About the edition
Ruth Ewan’s work involves collaboration and participation, working with historians, activists, school children, musicians or composers she organises and creates diverse project-based works in the form of drawings, events, printed matter and installation. The artist describes her work as ‘conceptually led but socially realised’, referencing both recent and distant progressive histories.
For her DCA exhibition Brank & Heckle in 2011 she created an installation using wood from reclaimed Dundee school desks. The words Nae Sums cut from the wooden desk surface referenced the 1911 student strikes through which young people demanded a half day holiday and less homework. Many children in Dundee were forced to work in the jute mills, as well as go to school. This gesture is restated in her print edition in which the same words Nae Sums are deep embossed and then coated with a brown ink, reminiscent of the wooden school desks.
|Media||Screenprint on Somerset Textured white (300gsm) paper|
|Dimensions||50 x 56cm|
|Signature||Signed, numbered and dated by artist|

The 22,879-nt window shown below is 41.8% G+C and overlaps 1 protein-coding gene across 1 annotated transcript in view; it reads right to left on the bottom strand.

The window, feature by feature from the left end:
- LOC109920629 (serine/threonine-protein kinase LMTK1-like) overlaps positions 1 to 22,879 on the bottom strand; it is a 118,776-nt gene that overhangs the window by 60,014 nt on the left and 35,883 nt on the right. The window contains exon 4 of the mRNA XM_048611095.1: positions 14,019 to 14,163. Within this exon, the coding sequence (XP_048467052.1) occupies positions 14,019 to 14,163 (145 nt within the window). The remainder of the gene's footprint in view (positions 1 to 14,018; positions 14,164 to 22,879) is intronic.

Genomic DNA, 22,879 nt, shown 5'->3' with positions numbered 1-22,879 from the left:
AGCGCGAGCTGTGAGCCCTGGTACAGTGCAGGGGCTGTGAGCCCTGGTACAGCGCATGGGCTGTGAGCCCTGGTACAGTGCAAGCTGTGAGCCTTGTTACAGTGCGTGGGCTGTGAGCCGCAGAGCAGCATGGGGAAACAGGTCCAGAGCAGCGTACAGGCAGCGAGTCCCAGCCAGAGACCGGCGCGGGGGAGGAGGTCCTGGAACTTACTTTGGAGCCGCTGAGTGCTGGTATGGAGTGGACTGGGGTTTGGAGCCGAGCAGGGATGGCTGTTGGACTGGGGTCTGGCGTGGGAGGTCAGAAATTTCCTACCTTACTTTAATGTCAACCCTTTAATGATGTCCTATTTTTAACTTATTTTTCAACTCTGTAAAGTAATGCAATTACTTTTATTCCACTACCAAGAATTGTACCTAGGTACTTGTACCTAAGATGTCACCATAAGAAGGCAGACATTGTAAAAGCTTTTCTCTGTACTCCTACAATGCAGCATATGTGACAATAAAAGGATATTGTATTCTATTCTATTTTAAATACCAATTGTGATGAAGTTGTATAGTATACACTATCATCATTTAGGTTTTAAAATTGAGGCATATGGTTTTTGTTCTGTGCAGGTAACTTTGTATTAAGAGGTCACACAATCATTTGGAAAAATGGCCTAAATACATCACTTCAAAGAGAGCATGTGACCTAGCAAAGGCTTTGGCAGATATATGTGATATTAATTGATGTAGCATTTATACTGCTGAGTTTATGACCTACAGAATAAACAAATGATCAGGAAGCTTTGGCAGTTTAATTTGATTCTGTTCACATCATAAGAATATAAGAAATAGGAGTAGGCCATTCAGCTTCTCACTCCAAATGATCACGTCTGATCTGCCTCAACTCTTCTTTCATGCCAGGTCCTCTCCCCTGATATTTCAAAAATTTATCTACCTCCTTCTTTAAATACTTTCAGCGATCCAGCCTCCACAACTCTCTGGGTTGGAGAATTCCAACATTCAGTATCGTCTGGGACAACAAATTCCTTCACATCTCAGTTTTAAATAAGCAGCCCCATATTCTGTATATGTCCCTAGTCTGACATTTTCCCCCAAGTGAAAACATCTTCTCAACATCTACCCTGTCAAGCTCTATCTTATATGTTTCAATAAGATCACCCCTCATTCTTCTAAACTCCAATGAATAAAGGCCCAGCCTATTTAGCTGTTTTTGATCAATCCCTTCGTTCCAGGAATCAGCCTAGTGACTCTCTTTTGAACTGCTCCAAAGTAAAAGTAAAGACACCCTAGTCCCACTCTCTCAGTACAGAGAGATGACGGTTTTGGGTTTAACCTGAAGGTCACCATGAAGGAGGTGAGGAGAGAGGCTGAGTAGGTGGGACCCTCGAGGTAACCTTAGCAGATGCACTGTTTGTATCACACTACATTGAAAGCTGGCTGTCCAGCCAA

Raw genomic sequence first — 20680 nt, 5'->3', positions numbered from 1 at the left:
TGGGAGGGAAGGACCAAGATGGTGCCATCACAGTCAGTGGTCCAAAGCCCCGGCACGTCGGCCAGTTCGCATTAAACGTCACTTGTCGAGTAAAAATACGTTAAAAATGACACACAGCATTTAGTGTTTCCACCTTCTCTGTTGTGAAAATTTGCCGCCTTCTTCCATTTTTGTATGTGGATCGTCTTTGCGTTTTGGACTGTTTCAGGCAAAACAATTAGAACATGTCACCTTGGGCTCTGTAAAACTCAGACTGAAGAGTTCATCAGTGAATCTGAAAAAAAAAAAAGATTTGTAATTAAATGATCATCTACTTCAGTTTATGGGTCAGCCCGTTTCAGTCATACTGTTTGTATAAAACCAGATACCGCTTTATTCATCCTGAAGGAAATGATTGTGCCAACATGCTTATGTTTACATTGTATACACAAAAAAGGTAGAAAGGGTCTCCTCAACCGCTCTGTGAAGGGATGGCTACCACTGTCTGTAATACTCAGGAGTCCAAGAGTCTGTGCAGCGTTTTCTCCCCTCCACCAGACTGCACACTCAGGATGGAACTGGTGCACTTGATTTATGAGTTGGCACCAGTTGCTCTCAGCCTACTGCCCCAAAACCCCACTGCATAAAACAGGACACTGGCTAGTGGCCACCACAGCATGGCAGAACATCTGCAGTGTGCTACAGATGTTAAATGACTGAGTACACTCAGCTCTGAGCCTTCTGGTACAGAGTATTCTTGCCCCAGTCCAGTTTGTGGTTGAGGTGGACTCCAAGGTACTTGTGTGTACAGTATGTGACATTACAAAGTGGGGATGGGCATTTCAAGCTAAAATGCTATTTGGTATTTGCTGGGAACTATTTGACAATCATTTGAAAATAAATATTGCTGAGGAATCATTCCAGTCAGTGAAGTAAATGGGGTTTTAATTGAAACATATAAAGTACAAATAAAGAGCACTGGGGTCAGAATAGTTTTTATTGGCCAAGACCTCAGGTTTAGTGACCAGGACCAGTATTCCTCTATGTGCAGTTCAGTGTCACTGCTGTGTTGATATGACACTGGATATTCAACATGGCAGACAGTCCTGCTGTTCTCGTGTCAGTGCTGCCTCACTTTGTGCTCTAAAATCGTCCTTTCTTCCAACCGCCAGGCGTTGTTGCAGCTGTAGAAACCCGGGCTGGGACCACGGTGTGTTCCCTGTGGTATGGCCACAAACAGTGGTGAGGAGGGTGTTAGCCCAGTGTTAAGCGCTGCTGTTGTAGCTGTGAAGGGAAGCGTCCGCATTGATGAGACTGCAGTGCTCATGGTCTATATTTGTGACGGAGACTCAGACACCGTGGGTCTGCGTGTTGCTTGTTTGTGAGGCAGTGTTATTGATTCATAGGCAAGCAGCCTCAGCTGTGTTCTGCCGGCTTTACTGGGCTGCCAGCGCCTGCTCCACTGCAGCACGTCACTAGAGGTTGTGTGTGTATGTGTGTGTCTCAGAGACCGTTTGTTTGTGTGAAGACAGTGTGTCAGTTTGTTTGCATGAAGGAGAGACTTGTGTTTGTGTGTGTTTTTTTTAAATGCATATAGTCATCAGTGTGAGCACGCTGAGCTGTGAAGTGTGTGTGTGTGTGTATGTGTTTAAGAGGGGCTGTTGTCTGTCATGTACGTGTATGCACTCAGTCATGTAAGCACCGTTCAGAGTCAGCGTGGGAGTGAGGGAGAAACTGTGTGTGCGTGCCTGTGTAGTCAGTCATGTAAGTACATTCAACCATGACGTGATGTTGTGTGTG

About Ruth Ewan
Ruth Ewan was born in 1980 in Aberdeen, studied at Edinburgh College of Art and lives and works in London. Recent solo projects include Billboard for Edinburgh, Ingleby Gallery, Edinburgh, Dreadnoughts Chisenhale, London, These Airwaves Neutralise the Tools of Oppression, Frieze Projects, London, Fang Sang, Nought to Sixty, ICA, London and Did You Kiss the Foot that Kicked You?, Artangel London.
Recent group projects include Weighted Words, Zabludowicz Collection, London, Volatile Dispersal, Whitechapel Gallery, London, The Unsurpassable Horizon, No Soul for Sale, Tate Moden, London and Younger Than Jesus, New Museum, New York.